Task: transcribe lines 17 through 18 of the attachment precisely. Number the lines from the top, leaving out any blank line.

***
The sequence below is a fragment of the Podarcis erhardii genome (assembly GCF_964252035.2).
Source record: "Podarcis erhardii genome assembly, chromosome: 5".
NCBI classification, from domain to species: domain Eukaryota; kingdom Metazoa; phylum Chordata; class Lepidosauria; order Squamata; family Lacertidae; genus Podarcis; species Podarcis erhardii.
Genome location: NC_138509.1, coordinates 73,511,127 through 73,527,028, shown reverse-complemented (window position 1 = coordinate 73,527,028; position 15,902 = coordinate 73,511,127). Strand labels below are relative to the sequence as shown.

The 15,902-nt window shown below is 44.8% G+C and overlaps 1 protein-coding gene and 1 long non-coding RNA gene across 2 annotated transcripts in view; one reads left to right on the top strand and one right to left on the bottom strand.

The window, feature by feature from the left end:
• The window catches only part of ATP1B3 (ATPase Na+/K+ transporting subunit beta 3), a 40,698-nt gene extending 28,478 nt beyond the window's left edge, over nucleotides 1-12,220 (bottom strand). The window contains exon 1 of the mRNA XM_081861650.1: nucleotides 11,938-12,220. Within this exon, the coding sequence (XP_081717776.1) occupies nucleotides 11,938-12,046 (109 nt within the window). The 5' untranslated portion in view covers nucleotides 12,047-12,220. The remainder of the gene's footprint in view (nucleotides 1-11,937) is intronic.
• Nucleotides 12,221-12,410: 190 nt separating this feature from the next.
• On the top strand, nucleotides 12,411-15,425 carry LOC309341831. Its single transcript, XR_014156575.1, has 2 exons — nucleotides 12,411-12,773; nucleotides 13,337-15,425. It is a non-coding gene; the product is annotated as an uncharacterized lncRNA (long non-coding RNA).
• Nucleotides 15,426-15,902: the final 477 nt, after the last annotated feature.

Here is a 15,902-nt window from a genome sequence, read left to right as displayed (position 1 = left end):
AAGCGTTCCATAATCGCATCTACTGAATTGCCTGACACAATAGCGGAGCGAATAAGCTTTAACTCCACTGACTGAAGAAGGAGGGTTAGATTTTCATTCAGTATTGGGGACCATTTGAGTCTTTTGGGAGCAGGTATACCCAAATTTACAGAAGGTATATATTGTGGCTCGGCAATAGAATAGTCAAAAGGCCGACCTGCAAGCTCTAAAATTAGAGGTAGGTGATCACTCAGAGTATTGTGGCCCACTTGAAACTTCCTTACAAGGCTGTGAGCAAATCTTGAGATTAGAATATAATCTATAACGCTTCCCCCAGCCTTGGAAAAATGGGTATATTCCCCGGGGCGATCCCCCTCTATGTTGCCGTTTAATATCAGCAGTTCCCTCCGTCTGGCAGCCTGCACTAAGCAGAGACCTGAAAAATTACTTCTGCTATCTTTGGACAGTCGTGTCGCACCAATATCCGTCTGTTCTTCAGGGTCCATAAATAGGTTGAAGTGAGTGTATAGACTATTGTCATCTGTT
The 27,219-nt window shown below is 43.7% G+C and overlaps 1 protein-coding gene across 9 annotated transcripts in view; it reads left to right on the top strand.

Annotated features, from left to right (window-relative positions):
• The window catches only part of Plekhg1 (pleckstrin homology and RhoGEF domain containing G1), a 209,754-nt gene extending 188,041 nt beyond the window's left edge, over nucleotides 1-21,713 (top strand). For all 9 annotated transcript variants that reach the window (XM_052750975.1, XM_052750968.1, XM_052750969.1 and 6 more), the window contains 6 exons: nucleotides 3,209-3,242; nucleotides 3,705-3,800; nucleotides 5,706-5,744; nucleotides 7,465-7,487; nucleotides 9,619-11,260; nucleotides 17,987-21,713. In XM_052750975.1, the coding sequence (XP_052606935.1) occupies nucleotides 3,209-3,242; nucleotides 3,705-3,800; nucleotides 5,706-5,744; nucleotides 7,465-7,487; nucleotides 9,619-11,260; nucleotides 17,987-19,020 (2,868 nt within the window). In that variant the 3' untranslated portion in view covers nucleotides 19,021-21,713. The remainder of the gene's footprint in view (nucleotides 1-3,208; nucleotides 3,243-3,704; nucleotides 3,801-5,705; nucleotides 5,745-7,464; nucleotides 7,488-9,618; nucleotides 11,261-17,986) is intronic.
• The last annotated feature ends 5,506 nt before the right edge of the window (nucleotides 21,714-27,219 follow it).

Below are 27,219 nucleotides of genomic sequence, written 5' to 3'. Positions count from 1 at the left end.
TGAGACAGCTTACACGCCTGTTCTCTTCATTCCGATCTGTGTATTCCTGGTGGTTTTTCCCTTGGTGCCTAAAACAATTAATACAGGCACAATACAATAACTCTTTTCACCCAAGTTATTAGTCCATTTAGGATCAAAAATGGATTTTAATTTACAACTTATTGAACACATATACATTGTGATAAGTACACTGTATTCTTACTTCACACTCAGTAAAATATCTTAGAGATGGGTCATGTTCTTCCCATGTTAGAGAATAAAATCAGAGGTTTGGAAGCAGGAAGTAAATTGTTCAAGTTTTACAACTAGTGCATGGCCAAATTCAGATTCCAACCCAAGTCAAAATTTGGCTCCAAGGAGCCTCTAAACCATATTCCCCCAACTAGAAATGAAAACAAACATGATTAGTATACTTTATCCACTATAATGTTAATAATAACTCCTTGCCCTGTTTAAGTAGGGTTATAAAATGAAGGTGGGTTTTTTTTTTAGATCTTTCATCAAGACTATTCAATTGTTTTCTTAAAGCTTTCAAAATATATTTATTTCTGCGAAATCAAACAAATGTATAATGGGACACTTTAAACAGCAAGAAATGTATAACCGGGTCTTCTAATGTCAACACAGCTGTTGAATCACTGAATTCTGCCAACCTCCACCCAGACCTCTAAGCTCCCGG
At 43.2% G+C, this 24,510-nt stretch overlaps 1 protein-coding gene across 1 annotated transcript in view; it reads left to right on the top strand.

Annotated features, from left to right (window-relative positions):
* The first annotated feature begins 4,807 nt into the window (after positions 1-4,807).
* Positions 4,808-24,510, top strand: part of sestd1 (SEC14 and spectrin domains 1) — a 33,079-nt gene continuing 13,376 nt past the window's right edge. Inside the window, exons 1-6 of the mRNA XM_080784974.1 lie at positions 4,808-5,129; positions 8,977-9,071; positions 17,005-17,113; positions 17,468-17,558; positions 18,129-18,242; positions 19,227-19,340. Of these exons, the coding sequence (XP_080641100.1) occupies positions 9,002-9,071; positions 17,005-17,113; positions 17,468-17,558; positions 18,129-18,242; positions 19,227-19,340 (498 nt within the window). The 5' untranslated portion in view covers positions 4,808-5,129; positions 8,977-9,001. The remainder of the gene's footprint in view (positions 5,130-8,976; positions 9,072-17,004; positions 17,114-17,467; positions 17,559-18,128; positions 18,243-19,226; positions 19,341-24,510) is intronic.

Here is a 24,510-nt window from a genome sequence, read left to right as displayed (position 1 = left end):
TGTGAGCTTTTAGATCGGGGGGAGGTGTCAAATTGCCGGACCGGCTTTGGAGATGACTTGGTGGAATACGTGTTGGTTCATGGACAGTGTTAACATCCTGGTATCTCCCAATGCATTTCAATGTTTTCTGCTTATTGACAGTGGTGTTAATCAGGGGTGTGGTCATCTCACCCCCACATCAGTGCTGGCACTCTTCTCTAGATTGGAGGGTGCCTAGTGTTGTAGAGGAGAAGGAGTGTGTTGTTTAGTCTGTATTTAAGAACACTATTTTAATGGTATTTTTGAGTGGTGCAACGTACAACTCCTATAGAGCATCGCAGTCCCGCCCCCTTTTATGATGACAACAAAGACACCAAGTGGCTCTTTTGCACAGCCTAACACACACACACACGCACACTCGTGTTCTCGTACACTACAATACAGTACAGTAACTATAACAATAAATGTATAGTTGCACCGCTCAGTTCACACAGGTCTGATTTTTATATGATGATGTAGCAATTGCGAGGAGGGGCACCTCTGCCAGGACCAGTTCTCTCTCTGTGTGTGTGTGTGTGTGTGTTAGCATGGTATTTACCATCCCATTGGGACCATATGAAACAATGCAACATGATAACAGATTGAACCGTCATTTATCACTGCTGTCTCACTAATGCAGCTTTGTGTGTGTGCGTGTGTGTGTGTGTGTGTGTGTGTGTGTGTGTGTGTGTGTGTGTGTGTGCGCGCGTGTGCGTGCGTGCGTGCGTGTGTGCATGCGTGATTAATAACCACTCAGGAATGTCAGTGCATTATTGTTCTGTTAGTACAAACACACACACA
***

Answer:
Below are 27,219 nucleotides of genomic sequence, written 5' to 3'. Positions count from 1 at the left end.
TGAGACAGCTTACACGCCTGTTCTCTTCATTCCGATCTGTGTATTCCTGGTGGTTTTTCCCTTGGTGCCTAAAACAATTAATACAGGCACAATACAATAACTCTTTTCACCCAAGTTATTAGTCCATTTAGGATCAAAAATGGATTTTAATTTACAACTTATTGAACACATATACATTGTGATAAGTACACTGTATTCTTACTTCACACTCAGTAAAATATCTTAGAGATGGGTCATGTTCTTCCCATGTTAGAGAATAAAATCAGAGGTTTGGAAGCAGGAAGTAAATTGTTCAAGTTTTACAACTAGTGCATGGCCAAATTCAGATTCCAACCCAAGTCAAAATTTGGCTCCAAGGAGCCTCTAAACCATATTCCCCCAACTAGAAATGAAAACAAACATGATTAGTATACTTTATCCACTATAATGTTAATAATAACTCCTTGCCCTGTTTAAGTAGGGTTATAAAATGAAGGTGGGTTTTTTTTTTAGATCTTTCATCAAGACTATTCAATTGTTTTCTTAAAGCTTTCAAAATATATTTATTTCTGCGAAATCAAACAAATGTATAATGGGACACTTTAAACAGCAAGAAATGTATAACCGGGTCTTCTAATGTCAACACAGCTGTTGAATCACTGAATTCTGCCAACCTCCACCCAGACCTCTAAGCTCCCGG